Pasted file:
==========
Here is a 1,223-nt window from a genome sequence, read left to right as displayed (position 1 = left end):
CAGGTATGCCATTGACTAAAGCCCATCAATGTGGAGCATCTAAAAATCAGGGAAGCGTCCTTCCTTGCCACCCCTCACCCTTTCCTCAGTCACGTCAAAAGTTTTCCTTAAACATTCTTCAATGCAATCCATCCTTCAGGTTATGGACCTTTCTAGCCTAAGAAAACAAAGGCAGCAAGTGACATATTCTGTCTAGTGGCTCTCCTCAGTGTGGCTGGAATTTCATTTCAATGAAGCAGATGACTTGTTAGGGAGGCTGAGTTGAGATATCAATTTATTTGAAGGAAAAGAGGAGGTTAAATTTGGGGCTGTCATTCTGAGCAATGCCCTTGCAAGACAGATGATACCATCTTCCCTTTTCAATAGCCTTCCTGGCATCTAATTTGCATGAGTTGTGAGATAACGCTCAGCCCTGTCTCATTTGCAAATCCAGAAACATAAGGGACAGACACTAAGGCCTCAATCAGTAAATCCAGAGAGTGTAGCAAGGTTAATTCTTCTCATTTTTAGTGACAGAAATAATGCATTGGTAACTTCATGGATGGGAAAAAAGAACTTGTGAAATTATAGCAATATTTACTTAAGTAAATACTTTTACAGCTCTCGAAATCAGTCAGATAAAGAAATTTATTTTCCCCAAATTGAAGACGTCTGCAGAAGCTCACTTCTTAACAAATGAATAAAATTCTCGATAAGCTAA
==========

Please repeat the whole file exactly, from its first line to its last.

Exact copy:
Here is a 1,223-nt window from a genome sequence, read left to right as displayed (position 1 = left end):
CAGGTATGCCATTGACTAAAGCCCATCAATGTGGAGCATCTAAAAATCAGGGAAGCGTCCTTCCTTGCCACCCCTCACCCTTTCCTCAGTCACGTCAAAAGTTTTCCTTAAACATTCTTCAATGCAATCCATCCTTCAGGTTATGGACCTTTCTAGCCTAAGAAAACAAAGGCAGCAAGTGACATATTCTGTCTAGTGGCTCTCCTCAGTGTGGCTGGAATTTCATTTCAATGAAGCAGATGACTTGTTAGGGAGGCTGAGTTGAGATATCAATTTATTTGAAGGAAAAGAGGAGGTTAAATTTGGGGCTGTCATTCTGAGCAATGCCCTTGCAAGACAGATGATACCATCTTCCCTTTTCAATAGCCTTCCTGGCATCTAATTTGCATGAGTTGTGAGATAACGCTCAGCCCTGTCTCATTTGCAAATCCAGAAACATAAGGGACAGACACTAAGGCCTCAATCAGTAAATCCAGAGAGTGTAGCAAGGTTAATTCTTCTCATTTTTAGTGACAGAAATAATGCATTGGTAACTTCATGGATGGGAAAAAAGAACTTGTGAAATTATAGCAATATTTACTTAAGTAAATACTTTTACAGCTCTCGAAATCAGTCAGATAAAGAAATTTATTTTCCCCAAATTGAAGACGTCTGCAGAAGCTCACTTCTTAACAAATGAATAAAATTCTCGATAAGCTAA